Hashimi said at least 90 percent of the city’s occupants are now back, while those who could afford it have stayed away. Those most at risk, according to the government, are the 166 families whose husbands and fathers were killed in the fighting, and another 116 families in which the male head of family – traditionally the income earner – badly wounded.

Nizam Udin, a father of six was among those waiting at the department to register for government assistance. In the early days of the Taliban takeover, shrapnel wounded his eight-year-old daughter in her leg, but because of the fighting in the streets he decided against trying to get her to hospital.

“I stopped her bleeding with my own hands,” he said. But by the seventh day of fighting, they had run out of food and – as his daughter was well enough to travel – they went to stay with relatives in Badakhshan province. But as soon as the city was declared under the control of the government, his relatives asked him to leave because of the strain on their own resources.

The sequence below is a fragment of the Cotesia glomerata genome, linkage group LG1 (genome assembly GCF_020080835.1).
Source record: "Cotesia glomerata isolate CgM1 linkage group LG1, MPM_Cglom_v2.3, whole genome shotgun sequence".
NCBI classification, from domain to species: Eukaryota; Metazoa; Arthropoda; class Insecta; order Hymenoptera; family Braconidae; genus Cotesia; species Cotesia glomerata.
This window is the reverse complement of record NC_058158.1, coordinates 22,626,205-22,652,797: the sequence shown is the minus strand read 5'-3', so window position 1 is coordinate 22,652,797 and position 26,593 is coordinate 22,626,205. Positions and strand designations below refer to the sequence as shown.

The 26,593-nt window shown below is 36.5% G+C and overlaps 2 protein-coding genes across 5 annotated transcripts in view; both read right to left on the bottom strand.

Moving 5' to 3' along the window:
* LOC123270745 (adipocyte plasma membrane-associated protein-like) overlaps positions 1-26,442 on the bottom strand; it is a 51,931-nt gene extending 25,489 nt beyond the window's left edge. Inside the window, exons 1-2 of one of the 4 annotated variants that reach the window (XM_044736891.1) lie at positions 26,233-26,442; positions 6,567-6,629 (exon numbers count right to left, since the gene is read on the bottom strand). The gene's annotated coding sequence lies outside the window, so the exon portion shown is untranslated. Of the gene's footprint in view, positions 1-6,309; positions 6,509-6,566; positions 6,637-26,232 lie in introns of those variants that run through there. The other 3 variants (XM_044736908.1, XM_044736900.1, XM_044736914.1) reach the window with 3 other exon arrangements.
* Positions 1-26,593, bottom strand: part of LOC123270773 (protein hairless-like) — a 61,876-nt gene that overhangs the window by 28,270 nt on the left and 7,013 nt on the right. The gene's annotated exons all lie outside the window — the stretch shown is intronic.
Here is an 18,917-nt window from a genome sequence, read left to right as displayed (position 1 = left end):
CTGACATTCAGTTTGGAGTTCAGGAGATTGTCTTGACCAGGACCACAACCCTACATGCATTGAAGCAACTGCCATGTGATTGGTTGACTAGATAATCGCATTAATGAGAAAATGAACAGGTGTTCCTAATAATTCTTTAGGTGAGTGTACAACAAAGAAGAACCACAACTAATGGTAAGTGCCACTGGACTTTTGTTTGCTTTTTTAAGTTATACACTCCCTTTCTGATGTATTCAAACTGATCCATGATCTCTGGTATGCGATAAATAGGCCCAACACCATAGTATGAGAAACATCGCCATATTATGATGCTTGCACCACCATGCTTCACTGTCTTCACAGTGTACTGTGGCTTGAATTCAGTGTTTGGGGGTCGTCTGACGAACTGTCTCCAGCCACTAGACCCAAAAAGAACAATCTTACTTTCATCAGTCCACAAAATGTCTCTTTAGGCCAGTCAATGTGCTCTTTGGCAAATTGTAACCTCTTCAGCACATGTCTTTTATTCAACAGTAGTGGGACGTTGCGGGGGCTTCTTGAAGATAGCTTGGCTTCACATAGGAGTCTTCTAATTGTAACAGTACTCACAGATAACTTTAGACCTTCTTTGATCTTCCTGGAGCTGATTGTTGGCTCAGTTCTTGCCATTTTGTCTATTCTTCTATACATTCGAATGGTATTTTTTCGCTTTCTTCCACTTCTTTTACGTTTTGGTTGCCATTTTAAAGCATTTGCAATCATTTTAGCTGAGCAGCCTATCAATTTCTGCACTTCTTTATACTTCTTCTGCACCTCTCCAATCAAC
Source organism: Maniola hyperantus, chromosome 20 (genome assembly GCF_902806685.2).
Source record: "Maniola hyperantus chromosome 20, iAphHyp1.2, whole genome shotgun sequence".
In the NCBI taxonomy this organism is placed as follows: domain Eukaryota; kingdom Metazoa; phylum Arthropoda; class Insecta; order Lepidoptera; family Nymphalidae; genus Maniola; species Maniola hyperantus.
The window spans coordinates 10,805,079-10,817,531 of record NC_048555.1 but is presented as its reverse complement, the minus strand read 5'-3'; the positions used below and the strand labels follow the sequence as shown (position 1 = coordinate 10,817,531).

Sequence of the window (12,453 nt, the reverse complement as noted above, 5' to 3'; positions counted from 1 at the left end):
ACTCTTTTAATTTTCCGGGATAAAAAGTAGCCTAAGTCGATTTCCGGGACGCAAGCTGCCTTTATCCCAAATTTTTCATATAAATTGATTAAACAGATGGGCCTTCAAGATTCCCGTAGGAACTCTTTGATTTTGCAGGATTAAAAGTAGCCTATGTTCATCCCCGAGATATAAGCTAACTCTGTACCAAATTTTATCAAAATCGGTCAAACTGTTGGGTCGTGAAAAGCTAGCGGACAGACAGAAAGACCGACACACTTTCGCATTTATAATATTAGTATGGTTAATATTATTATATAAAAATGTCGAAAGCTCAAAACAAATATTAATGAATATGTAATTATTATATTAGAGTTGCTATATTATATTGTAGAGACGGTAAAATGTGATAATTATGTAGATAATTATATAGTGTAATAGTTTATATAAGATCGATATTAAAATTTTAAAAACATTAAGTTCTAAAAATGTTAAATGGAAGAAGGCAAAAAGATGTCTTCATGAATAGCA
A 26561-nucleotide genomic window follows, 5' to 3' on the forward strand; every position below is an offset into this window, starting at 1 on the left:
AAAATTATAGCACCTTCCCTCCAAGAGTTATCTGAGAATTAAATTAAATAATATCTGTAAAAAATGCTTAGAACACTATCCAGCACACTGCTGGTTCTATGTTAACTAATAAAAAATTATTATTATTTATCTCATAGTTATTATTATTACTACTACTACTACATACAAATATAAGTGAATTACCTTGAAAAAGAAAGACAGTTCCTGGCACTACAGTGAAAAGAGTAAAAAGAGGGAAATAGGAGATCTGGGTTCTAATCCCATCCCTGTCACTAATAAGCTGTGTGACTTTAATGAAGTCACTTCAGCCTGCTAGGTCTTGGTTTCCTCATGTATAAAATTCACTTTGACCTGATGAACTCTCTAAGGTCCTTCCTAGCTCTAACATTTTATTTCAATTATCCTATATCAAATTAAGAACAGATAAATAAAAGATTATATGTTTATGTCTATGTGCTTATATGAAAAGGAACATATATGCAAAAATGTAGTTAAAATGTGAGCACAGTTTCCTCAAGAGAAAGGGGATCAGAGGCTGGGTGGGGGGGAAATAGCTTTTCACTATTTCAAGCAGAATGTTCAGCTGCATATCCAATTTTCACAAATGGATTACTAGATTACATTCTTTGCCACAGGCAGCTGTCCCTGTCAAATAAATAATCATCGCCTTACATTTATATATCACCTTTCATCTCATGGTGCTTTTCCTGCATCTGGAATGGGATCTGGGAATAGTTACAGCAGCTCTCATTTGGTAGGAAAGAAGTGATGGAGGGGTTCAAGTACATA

“When I came back to Kunduz, our house was empty – thieves had taken everything. Everything was gone. I went to my bakery and there was nothing but a dead body in there,” he said.

Now he is living on loans, trying to get enough to buy flour to restart his bakery business.

A new normal

Meanwhile, all-out fighting in other parts of the province has driven at least 3,000 newly displaced families from other districts to Kunduz city, Hashimi said.

Zaibunisa Rasikh arrived in Kunduz city 15 days earlier with her six children and extended family, including at least seven other adults, from the nearby district of Dasht-e-Archi, which was undergoing a “clearing operation” by Afghan military forces after four months of being under Taliban control.

“When the army finishes its operation we will go back. But now I need help. Whatever the government wants to give us, I will take. We need food to eat and help to pay rent,” she said.

With an estimated 3,000 militants still at large who were involved in the Kunduz takeover, some residents wonder where they are now. But according to Danishi, life is mostly normal in the city.

“Our government workers are all here. Our schools are open. Our university is open. Definitely people have been affected by the battle, but what can they do? They don’t have another place to go. This is their country, these are their homes. They are used to the fighting, they are not afraid,” he said.

Zalmai Nabizoda would beg to differ.

“I am still scared. I am afraid it will happen again,” he said. “But I am living with hope.”

Topics: Taliban